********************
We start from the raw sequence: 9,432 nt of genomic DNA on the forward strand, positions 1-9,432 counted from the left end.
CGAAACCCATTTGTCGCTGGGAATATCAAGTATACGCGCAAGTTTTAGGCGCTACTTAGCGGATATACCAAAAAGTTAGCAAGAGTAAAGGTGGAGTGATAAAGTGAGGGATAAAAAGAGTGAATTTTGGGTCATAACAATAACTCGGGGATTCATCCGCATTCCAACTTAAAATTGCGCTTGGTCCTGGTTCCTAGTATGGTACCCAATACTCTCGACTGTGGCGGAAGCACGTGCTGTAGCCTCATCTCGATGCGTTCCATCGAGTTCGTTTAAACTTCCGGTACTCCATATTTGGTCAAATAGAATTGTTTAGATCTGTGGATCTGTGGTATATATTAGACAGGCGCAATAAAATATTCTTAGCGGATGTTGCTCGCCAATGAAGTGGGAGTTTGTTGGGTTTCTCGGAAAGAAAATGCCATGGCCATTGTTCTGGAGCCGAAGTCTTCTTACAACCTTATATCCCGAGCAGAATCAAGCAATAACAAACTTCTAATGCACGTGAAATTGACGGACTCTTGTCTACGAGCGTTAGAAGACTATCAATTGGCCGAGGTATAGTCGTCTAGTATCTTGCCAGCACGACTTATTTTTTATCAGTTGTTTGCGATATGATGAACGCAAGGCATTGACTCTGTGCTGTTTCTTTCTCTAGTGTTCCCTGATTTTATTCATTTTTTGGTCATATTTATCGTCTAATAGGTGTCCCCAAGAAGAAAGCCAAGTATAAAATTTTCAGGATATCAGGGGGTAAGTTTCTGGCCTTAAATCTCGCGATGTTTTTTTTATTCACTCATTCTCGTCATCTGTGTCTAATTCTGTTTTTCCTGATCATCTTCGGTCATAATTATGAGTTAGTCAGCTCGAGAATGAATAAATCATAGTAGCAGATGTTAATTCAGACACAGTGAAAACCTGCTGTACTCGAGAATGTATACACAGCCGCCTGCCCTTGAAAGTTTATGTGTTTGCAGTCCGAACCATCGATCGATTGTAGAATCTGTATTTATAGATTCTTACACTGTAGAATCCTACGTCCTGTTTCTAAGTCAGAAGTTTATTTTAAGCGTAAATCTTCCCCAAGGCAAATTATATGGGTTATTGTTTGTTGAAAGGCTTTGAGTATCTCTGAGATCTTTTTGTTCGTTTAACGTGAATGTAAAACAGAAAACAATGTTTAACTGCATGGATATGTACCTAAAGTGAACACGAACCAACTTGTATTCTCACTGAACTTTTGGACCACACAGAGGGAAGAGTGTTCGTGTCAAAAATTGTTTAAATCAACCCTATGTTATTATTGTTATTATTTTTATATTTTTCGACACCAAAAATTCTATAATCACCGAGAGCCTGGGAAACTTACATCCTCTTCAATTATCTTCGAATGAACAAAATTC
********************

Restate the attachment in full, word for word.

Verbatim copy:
We start from the raw sequence: 9,432 nt of genomic DNA on the forward strand, positions 1-9,432 counted from the left end.
CGAAACCCATTTGTCGCTGGGAATATCAAGTATACGCGCAAGTTTTAGGCGCTACTTAGCGGATATACCAAAAAGTTAGCAAGAGTAAAGGTGGAGTGATAAAGTGAGGGATAAAAAGAGTGAATTTTGGGTCATAACAATAACTCGGGGATTCATCCGCATTCCAACTTAAAATTGCGCTTGGTCCTGGTTCCTAGTATGGTACCCAATACTCTCGACTGTGGCGGAAGCACGTGCTGTAGCCTCATCTCGATGCGTTCCATCGAGTTCGTTTAAACTTCCGGTACTCCATATTTGGTCAAATAGAATTGTTTAGATCTGTGGATCTGTGGTATATATTAGACAGGCGCAATAAAATATTCTTAGCGGATGTTGCTCGCCAATGAAGTGGGAGTTTGTTGGGTTTCTCGGAAAGAAAATGCCATGGCCATTGTTCTGGAGCCGAAGTCTTCTTACAACCTTATATCCCGAGCAGAATCAAGCAATAACAAACTTCTAATGCACGTGAAATTGACGGACTCTTGTCTACGAGCGTTAGAAGACTATCAATTGGCCGAGGTATAGTCGTCTAGTATCTTGCCAGCACGACTTATTTTTTATCAGTTGTTTGCGATATGATGAACGCAAGGCATTGACTCTGTGCTGTTTCTTTCTCTAGTGTTCCCTGATTTTATTCATTTTTTGGTCATATTTATCGTCTAATAGGTGTCCCCAAGAAGAAAGCCAAGTATAAAATTTTCAGGATATCAGGGGGTAAGTTTCTGGCCTTAAATCTCGCGATGTTTTTTTTATTCACTCATTCTCGTCATCTGTGTCTAATTCTGTTTTTCCTGATCATCTTCGGTCATAATTATGAGTTAGTCAGCTCGAGAATGAATAAATCATAGTAGCAGATGTTAATTCAGACACAGTGAAAACCTGCTGTACTCGAGAATGTATACACAGCCGCCTGCCCTTGAAAGTTTATGTGTTTGCAGTCCGAACCATCGATCGATTGTAGAATCTGTATTTATAGATTCTTACACTGTAGAATCCTACGTCCTGTTTCTAAGTCAGAAGTTTATTTTAAGCGTAAATCTTCCCCAAGGCAAATTATATGGGTTATTGTTTGTTGAAAGGCTTTGAGTATCTCTGAGATCTTTTTGTTCGTTTAACGTGAATGTAAAACAGAAAACAATGTTTAACTGCATGGATATGTACCTAAAGTGAACACGAACCAACTTGTATTCTCACTGAACTTTTGGACCACACAGAGGGAAGAGTGTTCGTGTCAAAAATTGTTTAAATCAACCCTATGTTATTATTGTTATTATTTTTATATTTTTCGACACCAAAAATTCTATAATCACCGAGAGCCTGGGAAACTTACATCCTCTTCAATTATCTTCGAATGAACAAAATTC